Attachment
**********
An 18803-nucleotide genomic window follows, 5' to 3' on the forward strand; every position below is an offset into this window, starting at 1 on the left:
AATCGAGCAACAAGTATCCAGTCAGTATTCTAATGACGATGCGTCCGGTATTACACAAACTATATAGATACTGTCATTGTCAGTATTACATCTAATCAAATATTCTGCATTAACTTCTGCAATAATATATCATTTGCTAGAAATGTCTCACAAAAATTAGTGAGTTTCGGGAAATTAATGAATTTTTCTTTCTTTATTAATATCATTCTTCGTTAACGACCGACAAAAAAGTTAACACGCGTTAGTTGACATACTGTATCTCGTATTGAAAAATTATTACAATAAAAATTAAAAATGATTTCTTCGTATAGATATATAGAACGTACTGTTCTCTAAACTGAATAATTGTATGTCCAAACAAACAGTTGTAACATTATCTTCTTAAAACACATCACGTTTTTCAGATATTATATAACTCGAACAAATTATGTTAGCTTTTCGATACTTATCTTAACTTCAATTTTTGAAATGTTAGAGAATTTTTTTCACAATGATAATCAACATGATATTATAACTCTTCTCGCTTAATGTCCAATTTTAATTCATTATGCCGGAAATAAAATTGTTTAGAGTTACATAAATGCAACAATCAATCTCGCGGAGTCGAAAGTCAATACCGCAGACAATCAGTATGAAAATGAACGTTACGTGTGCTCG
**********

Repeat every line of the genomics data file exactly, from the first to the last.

An 18803-nucleotide genomic window follows, 5' to 3' on the forward strand; every position below is an offset into this window, starting at 1 on the left:
AATCGAGCAACAAGTATCCAGTCAGTATTCTAATGACGATGCGTCCGGTATTACACAAACTATATAGATACTGTCATTGTCAGTATTACATCTAATCAAATATTCTGCATTAACTTCTGCAATAATATATCATTTGCTAGAAATGTCTCACAAAAATTAGTGAGTTTCGGGAAATTAATGAATTTTTCTTTCTTTATTAATATCATTCTTCGTTAACGACCGACAAAAAAGTTAACACGCGTTAGTTGACATACTGTATCTCGTATTGAAAAATTATTACAATAAAAATTAAAAATGATTTCTTCGTATAGATATATAGAACGTACTGTTCTCTAAACTGAATAATTGTATGTCCAAACAAACAGTTGTAACATTATCTTCTTAAAACACATCACGTTTTTCAGATATTATATAACTCGAACAAATTATGTTAGCTTTTCGATACTTATCTTAACTTCAATTTTTGAAATGTTAGAGAATTTTTTTCACAATGATAATCAACATGATATTATAACTCTTCTCGCTTAATGTCCAATTTTAATTCATTATGCCGGAAATAAAATTGTTTAGAGTTACATAAATGCAACAATCAATCTCGCGGAGTCGAAAGTCAATACCGCAGACAATCAGTATGAAAATGAACGTTACGTGTGCTCG